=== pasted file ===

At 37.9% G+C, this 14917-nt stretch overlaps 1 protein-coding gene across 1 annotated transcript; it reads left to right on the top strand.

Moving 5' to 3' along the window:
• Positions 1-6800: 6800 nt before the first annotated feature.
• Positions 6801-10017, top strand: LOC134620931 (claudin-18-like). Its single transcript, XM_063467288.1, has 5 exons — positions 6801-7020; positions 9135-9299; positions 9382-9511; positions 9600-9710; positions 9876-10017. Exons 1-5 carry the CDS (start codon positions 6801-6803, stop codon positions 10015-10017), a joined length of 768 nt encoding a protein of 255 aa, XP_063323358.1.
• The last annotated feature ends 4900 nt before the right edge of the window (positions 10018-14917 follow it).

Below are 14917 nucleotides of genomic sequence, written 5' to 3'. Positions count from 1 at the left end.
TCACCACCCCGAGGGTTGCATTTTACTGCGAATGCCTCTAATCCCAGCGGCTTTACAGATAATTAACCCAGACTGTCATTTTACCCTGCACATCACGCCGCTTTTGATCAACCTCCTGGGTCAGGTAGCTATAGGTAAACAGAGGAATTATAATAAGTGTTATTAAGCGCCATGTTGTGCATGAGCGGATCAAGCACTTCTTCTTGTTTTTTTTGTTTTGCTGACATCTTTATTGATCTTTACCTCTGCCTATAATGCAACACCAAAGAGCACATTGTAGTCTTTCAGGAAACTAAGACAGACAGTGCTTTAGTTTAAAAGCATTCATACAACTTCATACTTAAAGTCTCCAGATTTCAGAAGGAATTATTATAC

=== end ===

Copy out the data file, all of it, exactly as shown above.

At 37.9% G+C, this 14917-nt stretch overlaps 1 protein-coding gene across 1 annotated transcript; it reads left to right on the top strand.

Moving 5' to 3' along the window:
• Positions 1-6800: 6800 nt before the first annotated feature.
• Positions 6801-10017, top strand: LOC134620931 (claudin-18-like). Its single transcript, XM_063467288.1, has 5 exons — positions 6801-7020; positions 9135-9299; positions 9382-9511; positions 9600-9710; positions 9876-10017. Exons 1-5 carry the CDS (start codon positions 6801-6803, stop codon positions 10015-10017), a joined length of 768 nt encoding a protein of 255 aa, XP_063323358.1.
• The last annotated feature ends 4900 nt before the right edge of the window (positions 10018-14917 follow it).

Below are 14917 nucleotides of genomic sequence, written 5' to 3'. Positions count from 1 at the left end.
TCACCACCCCGAGGGTTGCATTTTACTGCGAATGCCTCTAATCCCAGCGGCTTTACAGATAATTAACCCAGACTGTCATTTTACCCTGCACATCACGCCGCTTTTGATCAACCTCCTGGGTCAGGTAGCTATAGGTAAACAGAGGAATTATAATAAGTGTTATTAAGCGCCATGTTGTGCATGAGCGGATCAAGCACTTCTTCTTGTTTTTTTTGTTTTGCTGACATCTTTATTGATCTTTACCTCTGCCTATAATGCAACACCAAAGAGCACATTGTAGTCTTTCAGGAAACTAAGACAGACAGTGCTTTAGTTTAAAAGCATTCATACAACTTCATACTTAAAGTCTCCAGATTTCAGAAGGAATTATTATAC